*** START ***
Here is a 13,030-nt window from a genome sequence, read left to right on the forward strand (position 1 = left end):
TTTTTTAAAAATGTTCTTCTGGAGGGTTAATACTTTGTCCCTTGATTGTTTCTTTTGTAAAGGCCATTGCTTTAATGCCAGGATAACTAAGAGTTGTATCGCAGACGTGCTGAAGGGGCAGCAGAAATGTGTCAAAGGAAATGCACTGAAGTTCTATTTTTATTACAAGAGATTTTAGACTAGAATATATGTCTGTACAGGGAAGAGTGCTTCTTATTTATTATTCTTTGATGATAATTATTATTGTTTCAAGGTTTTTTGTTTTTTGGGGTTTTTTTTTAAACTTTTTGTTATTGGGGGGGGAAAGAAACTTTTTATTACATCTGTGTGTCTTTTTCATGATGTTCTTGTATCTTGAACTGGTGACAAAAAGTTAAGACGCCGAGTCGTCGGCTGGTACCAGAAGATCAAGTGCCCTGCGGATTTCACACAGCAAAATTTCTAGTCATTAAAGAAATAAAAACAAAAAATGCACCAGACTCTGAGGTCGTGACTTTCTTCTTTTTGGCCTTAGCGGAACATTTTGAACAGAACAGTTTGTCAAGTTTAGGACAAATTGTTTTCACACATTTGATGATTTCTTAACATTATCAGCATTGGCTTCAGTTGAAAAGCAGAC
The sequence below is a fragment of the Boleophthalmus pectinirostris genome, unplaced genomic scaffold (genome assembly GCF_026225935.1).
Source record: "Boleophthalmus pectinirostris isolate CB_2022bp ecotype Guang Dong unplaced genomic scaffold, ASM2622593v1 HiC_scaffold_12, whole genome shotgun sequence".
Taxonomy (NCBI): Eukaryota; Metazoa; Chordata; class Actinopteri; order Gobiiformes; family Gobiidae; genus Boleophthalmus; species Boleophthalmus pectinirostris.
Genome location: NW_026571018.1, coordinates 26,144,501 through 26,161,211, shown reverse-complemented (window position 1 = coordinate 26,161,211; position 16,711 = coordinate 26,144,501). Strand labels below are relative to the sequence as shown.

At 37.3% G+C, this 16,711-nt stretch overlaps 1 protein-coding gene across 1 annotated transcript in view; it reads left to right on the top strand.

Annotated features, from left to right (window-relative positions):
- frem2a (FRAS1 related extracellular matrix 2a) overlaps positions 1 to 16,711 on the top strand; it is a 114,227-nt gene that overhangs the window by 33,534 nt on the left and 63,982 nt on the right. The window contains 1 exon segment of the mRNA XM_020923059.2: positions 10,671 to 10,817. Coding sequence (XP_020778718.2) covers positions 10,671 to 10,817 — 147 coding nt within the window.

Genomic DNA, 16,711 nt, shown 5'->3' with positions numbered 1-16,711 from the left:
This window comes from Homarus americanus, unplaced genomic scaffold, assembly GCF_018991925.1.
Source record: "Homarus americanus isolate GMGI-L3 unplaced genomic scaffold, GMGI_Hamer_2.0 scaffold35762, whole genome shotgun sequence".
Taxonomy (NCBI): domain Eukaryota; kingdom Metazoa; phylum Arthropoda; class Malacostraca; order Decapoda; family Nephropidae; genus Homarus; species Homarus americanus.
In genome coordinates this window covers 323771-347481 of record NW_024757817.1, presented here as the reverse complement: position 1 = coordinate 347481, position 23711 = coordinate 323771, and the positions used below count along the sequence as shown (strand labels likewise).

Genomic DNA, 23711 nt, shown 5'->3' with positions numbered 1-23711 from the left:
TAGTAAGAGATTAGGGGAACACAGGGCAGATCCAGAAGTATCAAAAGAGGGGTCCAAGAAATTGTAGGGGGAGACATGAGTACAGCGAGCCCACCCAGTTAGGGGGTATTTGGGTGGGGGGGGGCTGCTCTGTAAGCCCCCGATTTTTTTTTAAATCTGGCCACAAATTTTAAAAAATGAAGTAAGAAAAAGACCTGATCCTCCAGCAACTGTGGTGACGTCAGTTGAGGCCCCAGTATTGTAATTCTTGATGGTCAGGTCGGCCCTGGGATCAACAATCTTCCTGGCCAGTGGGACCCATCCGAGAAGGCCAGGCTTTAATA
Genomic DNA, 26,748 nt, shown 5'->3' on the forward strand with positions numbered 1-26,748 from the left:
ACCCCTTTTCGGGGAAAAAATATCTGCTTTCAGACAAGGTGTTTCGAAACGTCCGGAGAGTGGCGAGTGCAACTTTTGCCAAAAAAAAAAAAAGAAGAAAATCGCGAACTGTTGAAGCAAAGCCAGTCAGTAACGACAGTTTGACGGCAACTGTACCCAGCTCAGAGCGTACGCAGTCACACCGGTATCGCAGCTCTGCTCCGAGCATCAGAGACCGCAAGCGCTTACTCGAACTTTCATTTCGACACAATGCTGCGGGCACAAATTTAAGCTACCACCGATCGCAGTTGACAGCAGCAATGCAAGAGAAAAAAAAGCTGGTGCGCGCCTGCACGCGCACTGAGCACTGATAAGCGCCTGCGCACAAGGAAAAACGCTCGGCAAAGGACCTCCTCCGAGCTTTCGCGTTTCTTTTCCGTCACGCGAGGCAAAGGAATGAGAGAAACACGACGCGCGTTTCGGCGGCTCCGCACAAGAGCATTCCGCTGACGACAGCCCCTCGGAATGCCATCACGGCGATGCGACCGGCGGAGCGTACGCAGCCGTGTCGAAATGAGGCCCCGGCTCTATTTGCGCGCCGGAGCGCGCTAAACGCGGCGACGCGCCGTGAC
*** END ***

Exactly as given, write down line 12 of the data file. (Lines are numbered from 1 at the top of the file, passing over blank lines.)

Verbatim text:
Source record: "Homarus americanus isolate GMGI-L3 unplaced genomic scaffold, GMGI_Hamer_2.0 scaffold35762, whole genome shotgun sequence".